Italians have a black legacy

Mussolini's buildings : The black legacy

This year Italy, a little undecided, is celebrating the 150th anniversary of its founding. But the year forces another memory: 75 years ago, on May 9, 1936, Italian fascism reached its dark climax. On this day, Mussolini proclaimed the new empire in front of the enthusiastic masses from the balcony of his official residence, the Palazzo Venezia. It has been hailed as the resurrection of the ancient Roman Empire after nearly 1,500 years. This was preceded by the capture of Addis Ababa by Italian troops - the official "victorious" end of the attack on Ethiopia. What hardly an Italian knew at the time: Victory had only been achieved after the illegal use of poisonous gas.

Italy was now the center of an empire, the King of Italy, Emperor of Ethiopia and Rome again the capital of a world empire. This had serious consequences for the eternal city. "Great leading statesmen have always turned their main attention to the promotion of architecture, we see that above all in the Rome of the imperial era, in the Rome of the Popes and in the Rome of Mussolini." This was the name of an exhibition in Vienna at the end of 1937 in imperial intoxication has been. At the same time Albert Speer was working on plans for a new Berlin that would put Rome in the shade.

The fascist regime in Italy has been doing everything possible since the 1920s to increase the urban prestige of the capital and to draw attention to the splendor of the history of Rome. But today's visitors to Rome rarely notice this. This is due to the structural changes, especially in the old town. The exposed evidence of antiquity is now perceived as natural. Hardly any travel guide points out that the Capitol, the Roman Forum, the Imperial Forums, the Castel Sant'Angelo, the Marcellus Theater, the four temples of Largo Argentina and the two temples on the Piazza Bocca della Verità were not until the Mussolini era in their present day Shape were made visible. Hardly a tourist notices that the entire northern building front of the wonderful Piazza Navona was built in the time of Mussolini.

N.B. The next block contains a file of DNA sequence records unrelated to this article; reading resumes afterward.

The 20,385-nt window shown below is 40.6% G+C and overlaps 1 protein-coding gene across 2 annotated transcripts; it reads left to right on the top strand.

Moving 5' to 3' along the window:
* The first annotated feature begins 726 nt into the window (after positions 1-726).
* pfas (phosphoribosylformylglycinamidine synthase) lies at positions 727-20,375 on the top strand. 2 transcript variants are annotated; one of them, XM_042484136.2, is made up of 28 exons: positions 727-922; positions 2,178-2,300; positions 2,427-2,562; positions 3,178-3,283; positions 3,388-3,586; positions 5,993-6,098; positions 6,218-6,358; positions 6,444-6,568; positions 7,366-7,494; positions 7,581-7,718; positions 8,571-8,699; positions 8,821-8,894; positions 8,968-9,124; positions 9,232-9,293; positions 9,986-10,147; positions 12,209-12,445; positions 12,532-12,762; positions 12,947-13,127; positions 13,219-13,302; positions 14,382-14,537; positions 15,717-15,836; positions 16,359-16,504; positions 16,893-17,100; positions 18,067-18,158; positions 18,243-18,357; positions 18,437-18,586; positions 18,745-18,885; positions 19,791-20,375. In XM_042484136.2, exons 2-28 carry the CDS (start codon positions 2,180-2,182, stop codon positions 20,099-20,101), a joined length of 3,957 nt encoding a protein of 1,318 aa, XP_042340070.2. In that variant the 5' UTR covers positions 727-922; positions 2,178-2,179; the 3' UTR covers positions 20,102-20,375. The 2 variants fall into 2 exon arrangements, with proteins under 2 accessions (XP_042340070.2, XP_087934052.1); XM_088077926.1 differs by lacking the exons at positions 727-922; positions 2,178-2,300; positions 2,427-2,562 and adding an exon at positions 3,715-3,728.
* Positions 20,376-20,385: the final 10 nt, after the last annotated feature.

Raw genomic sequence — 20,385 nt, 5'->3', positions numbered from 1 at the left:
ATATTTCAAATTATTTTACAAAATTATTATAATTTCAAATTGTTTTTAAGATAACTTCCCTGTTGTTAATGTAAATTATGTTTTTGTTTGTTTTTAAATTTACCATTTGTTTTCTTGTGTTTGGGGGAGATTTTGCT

Even the large new buildings of the fascist era in the center are subordinate to historical monuments. The palaces of the fascist avenue Via della Conciliazione bow to St. Peter's Basilica, and the buildings of the Piazza Augusto Imperatore form the framework for the Augustus Mausoleum. The new buildings on the Tiber Island are picturesquely adapted to their location. The fact that the famous Via Veneto is flanked by large representative buildings of the regime is also often overlooked.

Even the Via del Teatro Marcello and the Via dei Fori Imperiali, the boulevards of Italian fascism, seem almost natural today. Nobody knows that the large panels showing the expansion of the Roman Empire were put up there in the Mussolini era. So it doesn't matter. At least the fifth plaque, which was erected in 1938 and shows the fascist empire, was removed. The urban development projects from the time of fascist rule have become an everyday part of the Italian capital.

The reason for this type of fascist urban development was an exuberant cult of antiquity. The uncovering, yes, “the liberation of ancient Rome” became Mussolini's guideline. That is why archeology also rose to become a dominant profession in urban planning. One of the largest clear-cut restoration projects in European urban development was carried out around the Capitol in particular. In the course of the demolitions, the little-valued evidence of medieval Rome in particular disappeared: the archaeological horizon only extended to the year 476, the end of the reign of the Western Roman emperor Romulus Augustus.